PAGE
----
When taking off, should my throttle power be 100%

As the question says. I was once in a flight from Tenerife to England, with BA, and the pilot let me come have a look at the cockpit. The pilot said that they use full throttle power on take off (100%) is this true?

No but the N1 above your throttle should be about 90%.

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80-90% are nice.

No.
Your N1 should be 100% not throttle. It is usually 90% thrust but some have 95% and some 85% throttle needed to roll down the runway

No. N1 should not be over 99%. It’s how fast your engines are going. If going around fell free to use full throttle.

They aren’t using 100% throttle or 100% N1. In simplest terms, Prior to pushback, the pilots enter all the data (such as weight, runway length, conditions, cost index, flaps etc) into the Flight Management system. This give them their V1, Vr and V2 speeds and calculates the N1 % for takeoff. Boeings use a TOGA system, the TO stands for takeoff. Again, in simplest terms, it limits the N1 percentage on takeoff so the pilot can advance the throttles fully to the takeoff N1 limit. A realistic takeoff N1 is more like 85% to 92%. In IF, on a 737 for example, if you use about 83% throttle you will reach about 90% N1 which is realistic for takeoff. You should never be in a situation where you need 100% throttle for takeoff

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I usually takeoff with 90% or 95% throttle, which should give you an N1 of 95 or 100

What about if you have the weight on the highest setting?

As long as you don’t exceed the Maximum Takeoff Weight (MTOW) you won’t need 100% N1… Obviously you should never make the weight higher than the MTOW as that would never happen in the real world.

In IF, some people may take off on a runway that’s too short for a certain aircraft and you won’t reach Vr in time without maximising your N1. But obviously, again, they wouldn’t be attempting a takeoff on that runway in the real world.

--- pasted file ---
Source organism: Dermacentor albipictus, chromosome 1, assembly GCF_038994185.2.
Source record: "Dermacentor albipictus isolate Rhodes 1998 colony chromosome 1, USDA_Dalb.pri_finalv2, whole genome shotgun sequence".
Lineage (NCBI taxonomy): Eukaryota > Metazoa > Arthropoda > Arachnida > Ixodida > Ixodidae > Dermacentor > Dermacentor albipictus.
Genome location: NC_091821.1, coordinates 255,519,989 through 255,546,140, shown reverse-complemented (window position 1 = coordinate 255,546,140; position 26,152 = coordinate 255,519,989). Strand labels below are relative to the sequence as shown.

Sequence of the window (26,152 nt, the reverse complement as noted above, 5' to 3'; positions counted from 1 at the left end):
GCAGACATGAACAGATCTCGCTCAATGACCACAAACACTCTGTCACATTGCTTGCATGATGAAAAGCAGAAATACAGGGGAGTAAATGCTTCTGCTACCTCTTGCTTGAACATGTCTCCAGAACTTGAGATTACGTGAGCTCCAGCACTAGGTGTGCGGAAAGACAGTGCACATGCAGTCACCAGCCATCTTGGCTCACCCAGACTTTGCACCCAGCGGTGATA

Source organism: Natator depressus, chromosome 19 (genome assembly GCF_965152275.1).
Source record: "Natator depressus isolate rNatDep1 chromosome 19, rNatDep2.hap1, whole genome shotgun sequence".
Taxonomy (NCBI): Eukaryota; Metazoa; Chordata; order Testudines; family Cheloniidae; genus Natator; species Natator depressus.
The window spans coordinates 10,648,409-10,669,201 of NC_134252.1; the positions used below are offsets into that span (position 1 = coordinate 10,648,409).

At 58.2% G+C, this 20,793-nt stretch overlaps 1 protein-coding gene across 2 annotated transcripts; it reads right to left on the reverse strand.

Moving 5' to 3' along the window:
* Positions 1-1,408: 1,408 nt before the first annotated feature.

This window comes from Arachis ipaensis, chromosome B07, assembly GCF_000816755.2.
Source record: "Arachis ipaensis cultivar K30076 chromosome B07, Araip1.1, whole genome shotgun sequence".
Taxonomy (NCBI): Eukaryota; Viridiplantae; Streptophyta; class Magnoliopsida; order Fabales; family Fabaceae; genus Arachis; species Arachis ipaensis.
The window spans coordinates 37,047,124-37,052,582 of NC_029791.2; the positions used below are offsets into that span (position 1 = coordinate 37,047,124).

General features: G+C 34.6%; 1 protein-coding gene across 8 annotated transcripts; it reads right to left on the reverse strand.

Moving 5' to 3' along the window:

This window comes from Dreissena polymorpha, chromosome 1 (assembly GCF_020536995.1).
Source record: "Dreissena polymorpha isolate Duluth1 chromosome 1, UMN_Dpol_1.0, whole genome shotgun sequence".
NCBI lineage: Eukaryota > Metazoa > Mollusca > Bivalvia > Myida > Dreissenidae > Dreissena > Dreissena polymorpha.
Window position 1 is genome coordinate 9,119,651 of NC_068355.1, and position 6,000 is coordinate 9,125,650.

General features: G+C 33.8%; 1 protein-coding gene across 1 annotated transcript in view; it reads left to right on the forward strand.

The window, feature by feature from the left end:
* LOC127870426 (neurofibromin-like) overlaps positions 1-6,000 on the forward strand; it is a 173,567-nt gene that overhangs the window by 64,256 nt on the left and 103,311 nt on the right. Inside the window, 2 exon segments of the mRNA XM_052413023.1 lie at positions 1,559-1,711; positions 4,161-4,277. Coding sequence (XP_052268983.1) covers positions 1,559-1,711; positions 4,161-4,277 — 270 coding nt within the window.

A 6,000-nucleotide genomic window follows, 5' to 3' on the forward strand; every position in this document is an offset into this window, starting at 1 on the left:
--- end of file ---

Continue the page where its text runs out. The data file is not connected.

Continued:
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Actually there is no exact takeoff throttle, it all comes down to the calculation of weight and runway length.

The best practice is not to exceed 90% throttle but it’s not precise. Some can takeoff at 85 or lower. Even 90+. But it’s best not to use 100%

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What about the dash8?

Props do not have N1 so I believe you can use 100% throttle

I’m not positive with the dash 8 but I don’t believe you would use 100% throttle unless on a very short field takeoff. The main thing to remember is companies want to save fuel burn, save engine wear, and make the ride comfortable. There is absolutely no need to push the engines to the limit on every takeoff (6+ a day) for absolutely no reason.

Remember, the aircraft are designed to still fly on one engine. 100% on one engine will keep it in the air in a climb out. You do not need both engine performing at the 100% limit on a standard takeoff.

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He was trolling u m8
Irl a pilot does that, you, the passengers, and the crew are gone to a better place

I agree to what James said…u dont need 100% throttle power for takeoffs…the V1 and V2 speeds are set prior to the takeoff by calculating various factors by the FMC and is attained well below 80%… and the pilots usually dont push their throttle to full in one go…rather they do it in steps…

Dash 8 has a FADEC so you can just firewall the throttles and the computer is gonna sort all the nasty stuff out for you

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So basically although the throttles are ‘firewalled’ or in the ‘100%’ position, they’re not putting out 100%. So in IF we need to manually set the throttle to an appropriate percentage, around 85% to 90% on a standard takeoff roll in the Dash 8.

No, you should use 90% N1, which is usually between 78-84% throttle.

I usually take off at 90%… but depends on your flap setting and type of plane.

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